TWO MEN ARE SITTING on a couch above a busy street in San Francisco—drunk, nostalgic, and talking about life—when a sobering idea hits them. One year later, AudioCinema is born.
Those drunken dreamers were former Dante's booker Adam Mackintosh and Ilan Laks. The idea, now a reality, is AudioCinema, a one-stop shop for musicians, where companies rent space from Mackintosh and Laks and join forces in providing just about any musical service imaginable. The 10,000 square-foot warehouse in the Southeast industrial district hosts its grand opening this Saturday with Fireballs of Freedom, Nice Boys, and Dark Skies performing, but it's been open for two months now—with 20 bands already making use of the facilities. Laks recalls, "At first, it was just going to be a rental space, then I wanted a painting studio, then it just took off from there."
Laks is referring to AudioCinema's list of services which include everything a band could need, from rent-by-the-hour spaces in three sizes to a booking agent and publicist. Technically an artist would never have to leave the building to accomplish everything on their "to do" list—except for shopping sprees, of course. Laks proudly says, "On Tuesday, we took a band shopping with a stylist and by their show on Saturday they will have gotten vocal coaching, fliers, a bio, and a video shoot... AudioCinema's game is speed."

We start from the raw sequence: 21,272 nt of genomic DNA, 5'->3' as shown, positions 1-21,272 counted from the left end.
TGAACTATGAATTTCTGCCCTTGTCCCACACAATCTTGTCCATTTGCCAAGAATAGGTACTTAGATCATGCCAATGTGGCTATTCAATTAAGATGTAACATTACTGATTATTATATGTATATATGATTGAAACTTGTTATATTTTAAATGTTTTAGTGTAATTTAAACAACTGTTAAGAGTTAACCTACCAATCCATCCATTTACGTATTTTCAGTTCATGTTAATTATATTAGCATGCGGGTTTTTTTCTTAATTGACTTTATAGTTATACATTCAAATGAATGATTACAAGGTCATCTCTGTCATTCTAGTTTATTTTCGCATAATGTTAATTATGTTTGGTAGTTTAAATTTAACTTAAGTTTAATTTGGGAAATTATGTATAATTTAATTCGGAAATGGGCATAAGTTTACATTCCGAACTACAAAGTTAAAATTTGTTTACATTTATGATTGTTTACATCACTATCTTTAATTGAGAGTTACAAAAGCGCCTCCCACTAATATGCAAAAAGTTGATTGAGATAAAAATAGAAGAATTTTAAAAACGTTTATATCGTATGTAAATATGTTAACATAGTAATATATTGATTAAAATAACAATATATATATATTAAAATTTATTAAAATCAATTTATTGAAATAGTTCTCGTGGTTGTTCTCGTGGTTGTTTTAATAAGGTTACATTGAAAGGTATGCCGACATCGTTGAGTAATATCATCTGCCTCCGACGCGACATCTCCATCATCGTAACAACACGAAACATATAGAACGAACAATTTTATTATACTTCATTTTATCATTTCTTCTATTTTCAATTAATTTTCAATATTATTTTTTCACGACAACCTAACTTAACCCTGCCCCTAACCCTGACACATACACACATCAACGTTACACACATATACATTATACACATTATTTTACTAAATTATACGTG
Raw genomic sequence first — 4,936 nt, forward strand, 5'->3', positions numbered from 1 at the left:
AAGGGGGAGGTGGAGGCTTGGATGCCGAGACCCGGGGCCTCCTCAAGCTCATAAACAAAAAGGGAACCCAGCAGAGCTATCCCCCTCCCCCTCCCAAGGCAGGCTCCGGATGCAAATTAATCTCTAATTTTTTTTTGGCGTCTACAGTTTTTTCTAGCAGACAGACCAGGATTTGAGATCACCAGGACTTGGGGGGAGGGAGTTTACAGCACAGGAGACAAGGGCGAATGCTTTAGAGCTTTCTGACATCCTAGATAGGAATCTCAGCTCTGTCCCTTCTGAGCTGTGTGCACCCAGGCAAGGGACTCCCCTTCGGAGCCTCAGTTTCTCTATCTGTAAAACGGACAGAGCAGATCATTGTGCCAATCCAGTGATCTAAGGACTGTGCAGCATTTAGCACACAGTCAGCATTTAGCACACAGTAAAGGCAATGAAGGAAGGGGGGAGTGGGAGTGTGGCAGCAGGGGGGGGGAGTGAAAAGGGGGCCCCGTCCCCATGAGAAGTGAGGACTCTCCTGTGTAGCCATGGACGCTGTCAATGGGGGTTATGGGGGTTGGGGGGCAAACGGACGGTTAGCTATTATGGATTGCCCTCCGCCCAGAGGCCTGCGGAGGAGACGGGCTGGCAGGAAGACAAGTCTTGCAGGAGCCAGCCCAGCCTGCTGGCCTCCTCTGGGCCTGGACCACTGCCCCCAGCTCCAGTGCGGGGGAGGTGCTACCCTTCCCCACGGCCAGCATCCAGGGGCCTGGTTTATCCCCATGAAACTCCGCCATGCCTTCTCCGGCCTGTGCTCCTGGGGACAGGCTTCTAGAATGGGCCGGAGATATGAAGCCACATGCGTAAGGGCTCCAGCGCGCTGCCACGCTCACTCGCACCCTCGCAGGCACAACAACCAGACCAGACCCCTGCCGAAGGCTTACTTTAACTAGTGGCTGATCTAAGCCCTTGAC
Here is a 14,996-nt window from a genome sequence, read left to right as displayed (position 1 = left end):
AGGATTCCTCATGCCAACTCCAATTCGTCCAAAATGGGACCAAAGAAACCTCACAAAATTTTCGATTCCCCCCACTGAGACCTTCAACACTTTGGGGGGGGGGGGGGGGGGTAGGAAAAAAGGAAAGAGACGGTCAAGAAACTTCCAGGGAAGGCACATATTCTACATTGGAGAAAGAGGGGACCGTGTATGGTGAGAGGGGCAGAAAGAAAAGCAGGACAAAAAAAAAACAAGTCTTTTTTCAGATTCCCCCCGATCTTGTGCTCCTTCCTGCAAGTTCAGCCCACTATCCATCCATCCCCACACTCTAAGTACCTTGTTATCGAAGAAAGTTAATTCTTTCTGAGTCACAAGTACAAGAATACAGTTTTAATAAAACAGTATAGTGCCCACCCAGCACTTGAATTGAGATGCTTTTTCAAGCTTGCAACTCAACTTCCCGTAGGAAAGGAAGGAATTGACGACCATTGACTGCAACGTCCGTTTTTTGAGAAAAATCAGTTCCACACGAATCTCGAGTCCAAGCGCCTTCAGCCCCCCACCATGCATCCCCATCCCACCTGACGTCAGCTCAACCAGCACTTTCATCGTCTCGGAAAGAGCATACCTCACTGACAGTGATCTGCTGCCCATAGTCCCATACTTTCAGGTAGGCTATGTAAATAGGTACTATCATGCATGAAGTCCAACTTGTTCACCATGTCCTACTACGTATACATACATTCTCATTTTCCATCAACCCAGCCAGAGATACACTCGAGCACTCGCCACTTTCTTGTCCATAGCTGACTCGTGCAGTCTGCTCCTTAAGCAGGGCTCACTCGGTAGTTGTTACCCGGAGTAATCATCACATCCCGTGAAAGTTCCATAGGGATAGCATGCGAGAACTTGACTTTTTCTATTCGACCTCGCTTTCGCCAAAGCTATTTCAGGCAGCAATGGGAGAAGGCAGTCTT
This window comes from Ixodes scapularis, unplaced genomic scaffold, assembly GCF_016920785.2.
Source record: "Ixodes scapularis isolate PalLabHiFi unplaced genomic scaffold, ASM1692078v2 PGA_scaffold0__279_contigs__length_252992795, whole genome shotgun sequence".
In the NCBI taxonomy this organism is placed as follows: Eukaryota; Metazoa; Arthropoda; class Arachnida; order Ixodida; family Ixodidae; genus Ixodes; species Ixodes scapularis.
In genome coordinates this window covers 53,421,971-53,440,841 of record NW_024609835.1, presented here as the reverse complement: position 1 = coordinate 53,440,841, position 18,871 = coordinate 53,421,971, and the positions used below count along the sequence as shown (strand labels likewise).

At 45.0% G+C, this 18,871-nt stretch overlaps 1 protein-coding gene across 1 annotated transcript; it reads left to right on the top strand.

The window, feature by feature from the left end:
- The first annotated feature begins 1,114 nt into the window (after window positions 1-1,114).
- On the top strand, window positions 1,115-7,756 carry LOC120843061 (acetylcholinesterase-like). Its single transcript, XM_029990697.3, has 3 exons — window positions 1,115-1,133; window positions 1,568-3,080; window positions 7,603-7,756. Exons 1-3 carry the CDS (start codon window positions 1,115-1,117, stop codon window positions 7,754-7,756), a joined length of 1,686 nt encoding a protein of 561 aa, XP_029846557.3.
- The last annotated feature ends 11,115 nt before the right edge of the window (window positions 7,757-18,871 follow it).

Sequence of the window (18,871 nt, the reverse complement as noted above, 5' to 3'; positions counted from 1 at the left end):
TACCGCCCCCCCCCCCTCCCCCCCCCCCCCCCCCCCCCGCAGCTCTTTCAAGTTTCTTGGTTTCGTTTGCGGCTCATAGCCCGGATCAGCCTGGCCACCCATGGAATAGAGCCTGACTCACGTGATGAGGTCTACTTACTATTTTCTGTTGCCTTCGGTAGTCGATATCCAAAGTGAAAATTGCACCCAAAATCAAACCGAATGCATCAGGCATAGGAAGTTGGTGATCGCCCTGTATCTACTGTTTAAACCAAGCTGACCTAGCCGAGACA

The duo claim their prices are 30 percent less for materials and services since everything is under one roof. "Our 11 x 17 posters are 50 cents. Kinko's will charge you $1.50... We do it for you and we do it on time."
Beyond material necessities, creative input is just a door knock away. Website design, T-shirts (or underwear), and album art are available, as well as on-the-spot photo shoots in Laks' studio, which features a wall-sized light box.
Options for solo artists or folks just looking to work on their chops or learn the turntables are upstairs. Sarah Cawley, who holds a degree in vocal performance from the University of Oregon, offers vocal coaching in her piano-equipped studio at $30 an hour. Brandon Neustel (AKA DJ What!?) runs SpunAcademy, offering courses in turntablism—a one-day beginner course is $175 and a two-day crash course runs $325.
Mackintosh stresses the importance of proximity and community for the different services, as well as the accessibility of the industry companies that perch above a huge 40-foot by 30-foot showcasing stage. It is here that Transistor TV will be broadcasting a local TV show, airing live videos of bands in the building, as well as typical indie videos. "[The band] Nice Boys came by to get dibs on rehearsal rooms and Josh from Transistor was at his desk. I told him how great they were and suggested they do a segment with him, and he booked it right there."
Even if your purist gut is warning you of the implications of further expanding the accessibility of Portland's music scene, you should still check it out—you could be kicked out of your practice space sooner than you think.